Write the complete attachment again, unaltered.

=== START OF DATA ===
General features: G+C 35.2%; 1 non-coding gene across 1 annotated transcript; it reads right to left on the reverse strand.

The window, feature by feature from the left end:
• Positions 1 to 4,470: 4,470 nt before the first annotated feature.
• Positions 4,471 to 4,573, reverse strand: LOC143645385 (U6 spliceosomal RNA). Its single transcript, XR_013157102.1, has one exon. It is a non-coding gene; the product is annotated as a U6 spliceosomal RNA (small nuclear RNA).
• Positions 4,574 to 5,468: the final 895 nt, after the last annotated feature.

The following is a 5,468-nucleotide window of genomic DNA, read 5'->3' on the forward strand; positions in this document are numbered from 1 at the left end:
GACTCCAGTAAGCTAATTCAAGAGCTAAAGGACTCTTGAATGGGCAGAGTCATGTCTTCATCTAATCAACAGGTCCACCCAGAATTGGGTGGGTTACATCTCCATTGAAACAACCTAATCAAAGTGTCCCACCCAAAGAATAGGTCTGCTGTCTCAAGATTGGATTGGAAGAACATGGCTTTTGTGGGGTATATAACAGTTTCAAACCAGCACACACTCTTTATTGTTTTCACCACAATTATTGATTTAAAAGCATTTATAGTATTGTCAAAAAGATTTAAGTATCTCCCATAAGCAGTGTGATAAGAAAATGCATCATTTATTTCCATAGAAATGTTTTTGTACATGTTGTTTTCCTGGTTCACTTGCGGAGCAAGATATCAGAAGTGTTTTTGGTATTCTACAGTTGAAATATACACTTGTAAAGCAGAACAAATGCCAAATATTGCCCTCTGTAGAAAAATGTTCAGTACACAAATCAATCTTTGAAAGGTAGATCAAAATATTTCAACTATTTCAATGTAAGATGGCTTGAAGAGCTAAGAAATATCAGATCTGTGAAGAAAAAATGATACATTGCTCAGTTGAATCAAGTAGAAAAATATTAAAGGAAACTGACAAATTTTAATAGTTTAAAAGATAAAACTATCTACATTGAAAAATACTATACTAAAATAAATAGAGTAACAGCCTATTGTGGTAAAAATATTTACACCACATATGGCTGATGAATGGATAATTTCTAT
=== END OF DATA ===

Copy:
General features: G+C 35.2%; 1 non-coding gene across 1 annotated transcript; it reads right to left on the reverse strand.

The window, feature by feature from the left end:
• Positions 1 to 4,470: 4,470 nt before the first annotated feature.
• Positions 4,471 to 4,573, reverse strand: LOC143645385 (U6 spliceosomal RNA). Its single transcript, XR_013157102.1, has one exon. It is a non-coding gene; the product is annotated as a U6 spliceosomal RNA (small nuclear RNA).
• Positions 4,574 to 5,468: the final 895 nt, after the last annotated feature.

The following is a 5,468-nucleotide window of genomic DNA, read 5'->3' on the forward strand; positions in this document are numbered from 1 at the left end:
GACTCCAGTAAGCTAATTCAAGAGCTAAAGGACTCTTGAATGGGCAGAGTCATGTCTTCATCTAATCAACAGGTCCACCCAGAATTGGGTGGGTTACATCTCCATTGAAACAACCTAATCAAAGTGTCCCACCCAAAGAATAGGTCTGCTGTCTCAAGATTGGATTGGAAGAACATGGCTTTTGTGGGGTATATAACAGTTTCAAACCAGCACACACTCTTTATTGTTTTCACCACAATTATTGATTTAAAAGCATTTATAGTATTGTCAAAAAGATTTAAGTATCTCCCATAAGCAGTGTGATAAGAAAATGCATCATTTATTTCCATAGAAATGTTTTTGTACATGTTGTTTTCCTGGTTCACTTGCGGAGCAAGATATCAGAAGTGTTTTTGGTATTCTACAGTTGAAATATACACTTGTAAAGCAGAACAAATGCCAAATATTGCCCTCTGTAGAAAAATGTTCAGTACACAAATCAATCTTTGAAAGGTAGATCAAAATATTTCAACTATTTCAATGTAAGATGGCTTGAAGAGCTAAGAAATATCAGATCTGTGAAGAAAAAATGATACATTGCTCAGTTGAATCAAGTAGAAAAATATTAAAGGAAACTGACAAATTTTAATAGTTTAAAAGATAAAACTATCTACATTGAAAAATACTATACTAAAATAAATAGAGTAACAGCCTATTGTGGTAAAAATATTTACACCACATATGGCTGATGAATGGATAATTTCTAT